Prof Soong Tuck Wah
Distinguished Visiting Scientist, National Neuroscience InstituteHead and Professor, Department of PhysiologySenior Faulty, NUS Graduate School for Engineering and Integrative SciencesGroup Leader, Neurobiology/Ageing ProgrammeOverall Coordinator, Singapore Graduate Programme in Neuroscience, NGSPast President and founding member of the SfN Singapore Chapter
Department of PhysiologyYong Loo Lin School of medicineNational University of SingaporeNeurobiology/Ageing ProgrammeCentre for Life Sciences28 Medical Drive #04-07 Singapore 117456Tel: (65) 6516 1938 Email: email@example.com
Overview of Laboratory
Ion Channels and Transporters LaboratoryIon channels and transporters play essential roles in generating and maintaining electrical excitability of membranes found in neurons and muscle cells. The voltage-gated calcium channels support an equally role in Ca2+ signalling to initiate gene transcription or to activate Ca2+-dependent processes that have wider implications in cellular activities.
My laboratory have two major interests: (1) To investigate and understand the physiological significance of post-transcriptional modifications such as alternative splicing and RNA editing in diversifying calcium channel function in the nervous and cardiovascular systems; and to understand the underlying mechanisms relating to the dynamic changes in post-transcriptional modifications and channel functions and (2) To examine the role of iron transporter DMT1 and the interaction between activation of calcium channels and lysosomal biology in neurodegeneration and in Parkinson disease.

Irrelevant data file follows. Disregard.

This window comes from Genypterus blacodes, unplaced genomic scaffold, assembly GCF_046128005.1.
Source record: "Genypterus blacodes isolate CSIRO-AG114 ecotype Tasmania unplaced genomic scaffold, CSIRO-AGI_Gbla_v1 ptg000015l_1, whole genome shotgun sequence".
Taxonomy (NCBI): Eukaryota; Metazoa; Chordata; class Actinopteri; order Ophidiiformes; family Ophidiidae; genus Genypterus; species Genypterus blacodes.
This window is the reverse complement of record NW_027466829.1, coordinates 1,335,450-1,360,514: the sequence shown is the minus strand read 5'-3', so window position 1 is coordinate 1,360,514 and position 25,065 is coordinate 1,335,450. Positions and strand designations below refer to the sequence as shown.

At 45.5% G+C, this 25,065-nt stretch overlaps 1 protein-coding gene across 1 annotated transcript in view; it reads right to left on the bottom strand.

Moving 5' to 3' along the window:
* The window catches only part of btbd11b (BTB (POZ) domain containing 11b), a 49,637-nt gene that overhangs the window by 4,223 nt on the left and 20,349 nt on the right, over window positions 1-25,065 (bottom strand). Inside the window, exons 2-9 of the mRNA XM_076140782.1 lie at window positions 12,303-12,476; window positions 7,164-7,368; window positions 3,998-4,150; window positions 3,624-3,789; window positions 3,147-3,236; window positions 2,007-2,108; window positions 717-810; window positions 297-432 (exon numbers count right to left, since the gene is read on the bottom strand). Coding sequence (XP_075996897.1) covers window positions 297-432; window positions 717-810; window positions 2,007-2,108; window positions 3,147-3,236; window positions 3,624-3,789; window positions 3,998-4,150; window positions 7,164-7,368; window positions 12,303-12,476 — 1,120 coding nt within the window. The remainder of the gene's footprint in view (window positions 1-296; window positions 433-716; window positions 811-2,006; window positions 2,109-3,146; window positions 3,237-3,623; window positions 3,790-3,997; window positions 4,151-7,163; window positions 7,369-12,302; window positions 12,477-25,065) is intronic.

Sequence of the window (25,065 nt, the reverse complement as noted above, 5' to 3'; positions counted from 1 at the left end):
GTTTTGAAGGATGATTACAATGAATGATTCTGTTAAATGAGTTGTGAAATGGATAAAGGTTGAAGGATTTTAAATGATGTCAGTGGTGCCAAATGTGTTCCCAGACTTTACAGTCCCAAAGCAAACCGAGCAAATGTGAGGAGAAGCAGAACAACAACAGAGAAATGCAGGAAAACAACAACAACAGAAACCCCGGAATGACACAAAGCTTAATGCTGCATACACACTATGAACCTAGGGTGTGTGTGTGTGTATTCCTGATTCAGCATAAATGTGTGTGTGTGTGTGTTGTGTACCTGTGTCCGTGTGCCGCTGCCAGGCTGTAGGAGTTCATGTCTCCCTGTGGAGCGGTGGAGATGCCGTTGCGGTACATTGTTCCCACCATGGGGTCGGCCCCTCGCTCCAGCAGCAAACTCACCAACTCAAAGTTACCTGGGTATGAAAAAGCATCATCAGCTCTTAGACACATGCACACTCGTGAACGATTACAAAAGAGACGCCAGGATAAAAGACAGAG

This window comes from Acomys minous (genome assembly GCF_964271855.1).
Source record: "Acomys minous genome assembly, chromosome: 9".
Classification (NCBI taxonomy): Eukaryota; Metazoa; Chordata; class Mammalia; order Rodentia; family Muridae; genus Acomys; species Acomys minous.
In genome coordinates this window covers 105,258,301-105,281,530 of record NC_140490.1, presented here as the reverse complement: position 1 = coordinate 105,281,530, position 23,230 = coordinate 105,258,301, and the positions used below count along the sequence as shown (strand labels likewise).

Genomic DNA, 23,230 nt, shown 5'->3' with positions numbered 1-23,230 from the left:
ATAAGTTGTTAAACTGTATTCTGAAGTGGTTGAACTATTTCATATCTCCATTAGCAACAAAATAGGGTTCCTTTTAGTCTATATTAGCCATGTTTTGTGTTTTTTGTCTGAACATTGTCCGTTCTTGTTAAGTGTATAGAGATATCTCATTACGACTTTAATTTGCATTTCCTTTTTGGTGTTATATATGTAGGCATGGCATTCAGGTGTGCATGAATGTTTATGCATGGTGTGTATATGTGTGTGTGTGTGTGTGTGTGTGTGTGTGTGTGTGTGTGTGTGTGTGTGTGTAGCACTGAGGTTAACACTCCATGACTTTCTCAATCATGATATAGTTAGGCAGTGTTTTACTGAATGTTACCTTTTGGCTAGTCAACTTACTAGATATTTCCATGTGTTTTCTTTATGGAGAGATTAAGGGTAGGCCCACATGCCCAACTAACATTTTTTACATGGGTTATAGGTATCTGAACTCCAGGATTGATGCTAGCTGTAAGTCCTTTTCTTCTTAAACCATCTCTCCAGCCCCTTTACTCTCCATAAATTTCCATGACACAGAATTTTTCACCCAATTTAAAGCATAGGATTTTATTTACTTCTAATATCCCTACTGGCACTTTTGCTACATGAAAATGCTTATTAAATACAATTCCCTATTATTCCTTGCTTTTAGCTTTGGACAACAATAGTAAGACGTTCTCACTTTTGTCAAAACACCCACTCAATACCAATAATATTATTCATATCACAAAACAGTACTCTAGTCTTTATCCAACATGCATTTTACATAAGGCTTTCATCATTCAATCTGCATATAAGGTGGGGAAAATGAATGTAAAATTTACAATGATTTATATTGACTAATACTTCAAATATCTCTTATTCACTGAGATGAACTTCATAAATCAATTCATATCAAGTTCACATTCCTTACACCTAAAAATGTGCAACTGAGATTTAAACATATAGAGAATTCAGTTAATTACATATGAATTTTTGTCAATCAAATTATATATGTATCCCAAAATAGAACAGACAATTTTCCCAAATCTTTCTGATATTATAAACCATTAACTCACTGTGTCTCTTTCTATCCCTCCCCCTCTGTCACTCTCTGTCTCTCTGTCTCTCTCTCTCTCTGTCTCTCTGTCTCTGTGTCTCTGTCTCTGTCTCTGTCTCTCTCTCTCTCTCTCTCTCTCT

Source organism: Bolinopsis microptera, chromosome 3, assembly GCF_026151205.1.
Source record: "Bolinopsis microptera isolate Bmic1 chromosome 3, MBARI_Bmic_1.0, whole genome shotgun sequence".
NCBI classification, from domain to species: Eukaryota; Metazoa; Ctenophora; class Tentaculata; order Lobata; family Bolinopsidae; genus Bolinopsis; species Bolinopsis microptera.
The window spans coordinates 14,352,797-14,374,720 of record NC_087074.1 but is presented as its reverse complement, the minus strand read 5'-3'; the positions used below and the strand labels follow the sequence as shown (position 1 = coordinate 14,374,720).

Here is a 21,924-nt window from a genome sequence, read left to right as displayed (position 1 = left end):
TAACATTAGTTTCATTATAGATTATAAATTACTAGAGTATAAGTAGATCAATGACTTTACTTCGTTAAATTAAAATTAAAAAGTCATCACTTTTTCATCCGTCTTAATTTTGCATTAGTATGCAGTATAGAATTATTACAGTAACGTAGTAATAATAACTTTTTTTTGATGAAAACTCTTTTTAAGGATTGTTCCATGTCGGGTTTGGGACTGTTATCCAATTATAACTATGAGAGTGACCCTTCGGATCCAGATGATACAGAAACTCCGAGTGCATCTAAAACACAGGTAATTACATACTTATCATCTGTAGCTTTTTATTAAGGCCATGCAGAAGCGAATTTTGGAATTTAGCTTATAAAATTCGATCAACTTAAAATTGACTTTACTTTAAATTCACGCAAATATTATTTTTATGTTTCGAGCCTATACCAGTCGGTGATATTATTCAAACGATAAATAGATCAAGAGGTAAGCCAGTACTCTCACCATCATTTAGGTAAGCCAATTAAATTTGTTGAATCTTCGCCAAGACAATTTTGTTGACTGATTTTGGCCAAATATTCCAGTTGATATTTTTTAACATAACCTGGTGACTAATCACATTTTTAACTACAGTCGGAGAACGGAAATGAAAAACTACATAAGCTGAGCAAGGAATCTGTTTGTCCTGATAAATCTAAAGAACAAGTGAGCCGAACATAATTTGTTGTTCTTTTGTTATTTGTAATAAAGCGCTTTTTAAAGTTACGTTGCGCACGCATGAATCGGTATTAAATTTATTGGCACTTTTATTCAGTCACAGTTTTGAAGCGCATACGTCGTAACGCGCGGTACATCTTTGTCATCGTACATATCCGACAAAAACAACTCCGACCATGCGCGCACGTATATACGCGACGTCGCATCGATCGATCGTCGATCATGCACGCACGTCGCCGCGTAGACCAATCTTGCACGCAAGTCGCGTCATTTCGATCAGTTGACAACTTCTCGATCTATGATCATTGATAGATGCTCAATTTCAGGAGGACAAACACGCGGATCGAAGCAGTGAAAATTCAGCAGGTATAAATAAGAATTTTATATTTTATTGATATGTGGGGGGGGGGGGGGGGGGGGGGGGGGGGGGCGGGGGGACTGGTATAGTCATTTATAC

We have used the “Transcript-scanning” method to identify the comprehensive suite of alternatively spliced sites in calcium channels expressed in the CNS and CVS. The splice variants were functionally characterized by patch-clamp electrophysiology to display a spectrum of biophysical and pharmacological properties, and were shown to mediate splice-variant selective modulations by interacting proteins. To further examine their physiological importance, knock-out mouse technology was used to either selectively delete an alternative exon or to abolish the ability of the channel to undergo RNA editing. These mice exhibited phenotypes that lead us to further interrogate the role of the splice variants and RNA editing in human pathology or in animal models of disease. Notably our knock-out mice exhibited mood disorders, and altered learning and memory systems. Besides, late-LTP was altered in the hippocampus and spiking frequency reduced in the suprachiamatic nucleus. We are therefore interested to investigated more behavioural changes such as sleep-wake cycle, and also metabolic changes.
Our work on the DMT1 led us to investigate its divalent metal ion transport and the rescue of Mn2+ toxicity by competing Fe2+ influx. Our data showed robust nitrosylation of the DMT1 to enhance divalent ion entry and this has implications in neuronal degeneration and suggests a role of neuroinflammation in brain disorders. We have also investigated differential signalling between calcium channel splice variants and lysosomal function and its wider implications in neuronal survival. Recently we have widened our work on neuroinflammation to investigate the effects nitrosylation has on CaV1.2 channels in relation to ageing and Alzheimer’s disease.
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